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Remembering David Bowie

Remembering David Bowie

David Bowie was an English rock star born on January 8, 1947, as Duncan Jones. Bowie originally was a commercial artist, playing music and hooking up with a number of bands. His first band was called Davy Jones and the Lower Third. Not wanting to be confused with Davy Jones of The Monkees, David changed his last name to Bowie, a name that was inspired by the knife developed by the 19th-century American pioneer Jim Bowie.

For several weeks in 1967 he lived at a Buddhist monastery in Scotland. He also started his own mime troupe called Feathers.

Signing a deal with Mercury Records in 1969, Bowie released the single “Space Oddity,” which became a hit.

In 1975 co-writing the song “Fame” with Carlos Alomar and John Lennon, became his first American No. 1 single.

In 1970, Bowie’s next album, The Man Who Sold the World, offered a heavier rock sound and the song “All the Madmen,” about his institutionalized brother, Terry. His brother Terry committed suicide in 1985, a tragedy that became the focal point of Bowie’s song, “Jump They Say.”

The 1971’s Hunky Dory, featured two hits: the title track that was a tribute to Andy Warhol, the Velvet Underground and Bob Dylan; and “Changes,” which told about Bowie himself.

His 1972 album, The Rise and Fall of Ziggy Stardust and the Spiders from Mars, made him a superstar. 

Bowie continued in what became known as the glam rock style with the album 1973 Aladdin Sane. “The Jean Genie” and “Let’s Spend the Night Together,” his collaboration with Mick Jagger and Keith Richards.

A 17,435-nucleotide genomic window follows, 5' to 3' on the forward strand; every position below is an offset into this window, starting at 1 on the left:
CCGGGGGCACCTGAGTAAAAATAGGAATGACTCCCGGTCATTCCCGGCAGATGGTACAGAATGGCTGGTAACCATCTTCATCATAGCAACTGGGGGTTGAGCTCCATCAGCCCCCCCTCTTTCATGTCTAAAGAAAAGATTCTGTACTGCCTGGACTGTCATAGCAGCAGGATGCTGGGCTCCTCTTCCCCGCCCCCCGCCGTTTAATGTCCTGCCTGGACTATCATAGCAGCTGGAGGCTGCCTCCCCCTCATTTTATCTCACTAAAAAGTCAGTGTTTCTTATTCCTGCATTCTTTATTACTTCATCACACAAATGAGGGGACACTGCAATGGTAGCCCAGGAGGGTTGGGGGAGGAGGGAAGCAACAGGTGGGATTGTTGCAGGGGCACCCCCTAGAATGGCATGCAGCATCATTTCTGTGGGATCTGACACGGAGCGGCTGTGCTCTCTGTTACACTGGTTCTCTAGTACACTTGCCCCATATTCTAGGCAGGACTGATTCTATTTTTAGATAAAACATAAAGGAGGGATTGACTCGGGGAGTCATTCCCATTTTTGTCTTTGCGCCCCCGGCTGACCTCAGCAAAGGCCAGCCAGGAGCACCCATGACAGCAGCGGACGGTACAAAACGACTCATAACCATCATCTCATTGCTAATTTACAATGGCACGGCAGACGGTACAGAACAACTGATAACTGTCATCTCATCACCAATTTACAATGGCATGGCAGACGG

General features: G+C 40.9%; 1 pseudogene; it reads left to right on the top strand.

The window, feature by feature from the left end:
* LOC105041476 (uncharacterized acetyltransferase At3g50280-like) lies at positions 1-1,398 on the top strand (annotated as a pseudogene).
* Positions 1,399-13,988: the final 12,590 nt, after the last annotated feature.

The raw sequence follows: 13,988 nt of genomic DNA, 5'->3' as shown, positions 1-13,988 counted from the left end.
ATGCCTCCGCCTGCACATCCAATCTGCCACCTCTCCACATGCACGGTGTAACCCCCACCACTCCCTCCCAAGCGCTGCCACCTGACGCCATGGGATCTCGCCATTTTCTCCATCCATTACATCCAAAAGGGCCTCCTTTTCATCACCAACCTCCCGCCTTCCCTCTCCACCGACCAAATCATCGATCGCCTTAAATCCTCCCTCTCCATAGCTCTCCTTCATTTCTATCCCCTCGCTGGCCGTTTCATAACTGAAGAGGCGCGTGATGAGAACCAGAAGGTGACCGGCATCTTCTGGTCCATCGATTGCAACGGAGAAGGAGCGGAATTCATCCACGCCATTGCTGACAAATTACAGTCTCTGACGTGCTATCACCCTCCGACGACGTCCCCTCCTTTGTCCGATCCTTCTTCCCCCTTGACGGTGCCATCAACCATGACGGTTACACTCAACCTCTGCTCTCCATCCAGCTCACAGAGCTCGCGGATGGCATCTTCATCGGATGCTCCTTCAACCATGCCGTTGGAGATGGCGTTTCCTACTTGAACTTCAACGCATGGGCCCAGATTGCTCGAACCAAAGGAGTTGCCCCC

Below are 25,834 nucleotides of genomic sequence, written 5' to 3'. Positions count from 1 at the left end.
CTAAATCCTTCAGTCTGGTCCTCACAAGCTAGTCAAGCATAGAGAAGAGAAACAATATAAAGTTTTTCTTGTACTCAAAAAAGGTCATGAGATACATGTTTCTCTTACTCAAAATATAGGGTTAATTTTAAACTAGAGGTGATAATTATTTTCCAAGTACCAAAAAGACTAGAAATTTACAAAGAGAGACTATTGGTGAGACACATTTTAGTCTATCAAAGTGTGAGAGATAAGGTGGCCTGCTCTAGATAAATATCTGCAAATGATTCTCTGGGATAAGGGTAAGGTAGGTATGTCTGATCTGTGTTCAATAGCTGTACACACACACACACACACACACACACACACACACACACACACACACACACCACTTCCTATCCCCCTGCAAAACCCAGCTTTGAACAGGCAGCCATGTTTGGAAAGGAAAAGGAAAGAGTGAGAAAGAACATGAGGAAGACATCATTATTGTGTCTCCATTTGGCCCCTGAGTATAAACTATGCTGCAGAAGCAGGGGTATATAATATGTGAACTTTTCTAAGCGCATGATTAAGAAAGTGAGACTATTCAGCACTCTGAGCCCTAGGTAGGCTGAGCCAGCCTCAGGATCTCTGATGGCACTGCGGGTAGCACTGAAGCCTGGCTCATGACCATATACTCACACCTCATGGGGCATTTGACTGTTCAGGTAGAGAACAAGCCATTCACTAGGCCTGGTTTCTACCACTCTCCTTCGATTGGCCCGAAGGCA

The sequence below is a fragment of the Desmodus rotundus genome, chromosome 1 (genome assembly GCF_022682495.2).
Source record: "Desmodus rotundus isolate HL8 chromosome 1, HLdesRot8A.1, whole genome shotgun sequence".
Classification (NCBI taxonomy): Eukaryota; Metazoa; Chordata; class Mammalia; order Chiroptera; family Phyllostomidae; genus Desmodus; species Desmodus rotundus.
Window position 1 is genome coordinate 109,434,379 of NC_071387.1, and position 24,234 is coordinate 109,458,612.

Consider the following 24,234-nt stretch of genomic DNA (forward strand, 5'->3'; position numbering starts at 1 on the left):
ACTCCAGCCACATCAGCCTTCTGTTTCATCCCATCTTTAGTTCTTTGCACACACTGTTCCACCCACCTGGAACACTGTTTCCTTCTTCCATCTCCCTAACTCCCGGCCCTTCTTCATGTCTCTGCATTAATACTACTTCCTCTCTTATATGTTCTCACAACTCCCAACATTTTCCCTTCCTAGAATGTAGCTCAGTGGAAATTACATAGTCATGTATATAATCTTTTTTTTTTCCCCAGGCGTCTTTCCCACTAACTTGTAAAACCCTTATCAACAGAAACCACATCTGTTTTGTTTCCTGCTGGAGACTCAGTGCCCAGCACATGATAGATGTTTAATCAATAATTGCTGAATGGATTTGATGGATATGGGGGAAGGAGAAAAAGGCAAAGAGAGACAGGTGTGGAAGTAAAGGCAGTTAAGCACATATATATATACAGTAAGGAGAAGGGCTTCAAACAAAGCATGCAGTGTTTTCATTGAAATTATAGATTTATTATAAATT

1970s, Bowie gave up the outrageous costumes and garish sets and released the albums David Live (1974) and Young Americans (1975). The latter album featured back-up vocals by a young Luther Vandross.

In 1980, Scary Monsters, a much-lauded album that featured the single “Ashes to Ashes.”

Three years later Bowie recorded Let’s Dance (1983), which came, “Modern Love” and “China Girl,” and featured the guitar work of Stevie Ray Vaughan.

His love of film helped land him the title role in The Man Who Fell to Earth (1976).

In 1980, Bowie starred on Broadway in The Elephant Man, and was critically acclaimed for his performance. I saw this performance and was blown away by it.

In 1986, he starred as Jareth, the Goblin King, in the fantasy-adventure film Labyrinth, directed by Jim Henson and produced by George Lucas.  

Two albums, Tin Machine (1989) and Tin Machine II (1991), and Black Tie White Noise (1993) came next but were unsuccessful.

Bowie catalogue earned $55 million.

In 2004, Bowie suffered a heart attack while on stage in Germany. He made a full recovery and went on to work with bands such as Arcade Fire and with the actress Scarlett Johansson on her album Anywhere I Lay My Head (2008), a collection of Tom Waits covers.

He was inducted into the Rock and Roll Hall of Fame in 1996. In 2006 was the recipient of the Grammy Lifetime Achievement Award. In 2013 his album The Next Day, skyrocketed to number 2 on the Billboard charts.

His next album Nothing Has Changed, featured a new song “Sue (Or in a Season of Crime).”

In 2015, he collaborated on Lazarus, an Off-Broadway rock musical starring Michael C. Hall, which revisited his character from The Man Who Fell to Earth

On his 69th Birthday Bowie released Blackstar, his final album. Bowie died from cancer on January 10, 2016. 

Film

Suzanna, co-owns and publishes the newspaper Times Square Chronicles or T2C. At one point a working actress, she has performed in numerous productions in film, TV, cabaret, opera and theatre. She has performed at The New Orleans Jazz festival, The United Nations and Carnegie Hall. She has a screenplay and a TV show in the works, which she developed with her mentor and friend the late Arthur Herzog. She is a proud member of the Drama Desk and the Outer Critics Circle and was a nominator. Email: suzanna@t2conline.com

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